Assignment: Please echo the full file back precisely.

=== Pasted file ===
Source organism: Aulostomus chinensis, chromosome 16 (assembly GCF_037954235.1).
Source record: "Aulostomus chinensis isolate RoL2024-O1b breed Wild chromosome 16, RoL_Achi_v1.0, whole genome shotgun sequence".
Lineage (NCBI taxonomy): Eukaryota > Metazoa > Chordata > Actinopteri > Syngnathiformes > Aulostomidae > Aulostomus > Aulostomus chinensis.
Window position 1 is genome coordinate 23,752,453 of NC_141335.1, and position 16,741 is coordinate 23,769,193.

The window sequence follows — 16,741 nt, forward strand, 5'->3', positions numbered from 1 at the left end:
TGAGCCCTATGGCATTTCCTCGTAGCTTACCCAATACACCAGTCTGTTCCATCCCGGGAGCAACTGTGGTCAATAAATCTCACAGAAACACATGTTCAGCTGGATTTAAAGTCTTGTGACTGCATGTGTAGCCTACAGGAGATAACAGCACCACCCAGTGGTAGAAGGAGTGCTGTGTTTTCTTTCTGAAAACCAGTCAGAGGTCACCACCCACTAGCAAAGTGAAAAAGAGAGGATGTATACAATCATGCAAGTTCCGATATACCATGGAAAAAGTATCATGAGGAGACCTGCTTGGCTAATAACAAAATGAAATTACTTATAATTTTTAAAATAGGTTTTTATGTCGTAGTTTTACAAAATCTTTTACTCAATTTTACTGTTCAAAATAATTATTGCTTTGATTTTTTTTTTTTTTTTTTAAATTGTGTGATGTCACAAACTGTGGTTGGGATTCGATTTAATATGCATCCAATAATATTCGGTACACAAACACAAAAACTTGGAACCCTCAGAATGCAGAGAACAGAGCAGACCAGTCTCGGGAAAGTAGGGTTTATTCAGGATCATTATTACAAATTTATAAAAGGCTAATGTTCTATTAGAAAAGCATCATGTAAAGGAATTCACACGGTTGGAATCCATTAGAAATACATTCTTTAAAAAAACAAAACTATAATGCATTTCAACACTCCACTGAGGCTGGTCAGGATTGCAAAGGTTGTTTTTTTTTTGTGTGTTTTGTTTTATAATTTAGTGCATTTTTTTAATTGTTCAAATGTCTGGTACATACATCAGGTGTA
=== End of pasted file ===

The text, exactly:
Source organism: Aulostomus chinensis, chromosome 16 (assembly GCF_037954235.1).
Source record: "Aulostomus chinensis isolate RoL2024-O1b breed Wild chromosome 16, RoL_Achi_v1.0, whole genome shotgun sequence".
Lineage (NCBI taxonomy): Eukaryota > Metazoa > Chordata > Actinopteri > Syngnathiformes > Aulostomidae > Aulostomus > Aulostomus chinensis.
Window position 1 is genome coordinate 23,752,453 of NC_141335.1, and position 16,741 is coordinate 23,769,193.

The window sequence follows — 16,741 nt, forward strand, 5'->3', positions numbered from 1 at the left end:
TGAGCCCTATGGCATTTCCTCGTAGCTTACCCAATACACCAGTCTGTTCCATCCCGGGAGCAACTGTGGTCAATAAATCTCACAGAAACACATGTTCAGCTGGATTTAAAGTCTTGTGACTGCATGTGTAGCCTACAGGAGATAACAGCACCACCCAGTGGTAGAAGGAGTGCTGTGTTTTCTTTCTGAAAACCAGTCAGAGGTCACCACCCACTAGCAAAGTGAAAAAGAGAGGATGTATACAATCATGCAAGTTCCGATATACCATGGAAAAAGTATCATGAGGAGACCTGCTTGGCTAATAACAAAATGAAATTACTTATAATTTTTAAAATAGGTTTTTATGTCGTAGTTTTACAAAATCTTTTACTCAATTTTACTGTTCAAAATAATTATTGCTTTGATTTTTTTTTTTTTTTTTTAAATTGTGTGATGTCACAAACTGTGGTTGGGATTCGATTTAATATGCATCCAATAATATTCGGTACACAAACACAAAAACTTGGAACCCTCAGAATGCAGAGAACAGAGCAGACCAGTCTCGGGAAAGTAGGGTTTATTCAGGATCATTATTACAAATTTATAAAAGGCTAATGTTCTATTAGAAAAGCATCATGTAAAGGAATTCACACGGTTGGAATCCATTAGAAATACATTCTTTAAAAAAACAAAACTATAATGCATTTCAACACTCCACTGAGGCTGGTCAGGATTGCAAAGGTTGTTTTTTTTTTGTGTGTTTTGTTTTATAATTTAGTGCATTTTTTTAATTGTTCAAATGTCTGGTACATACATCAGGTGTA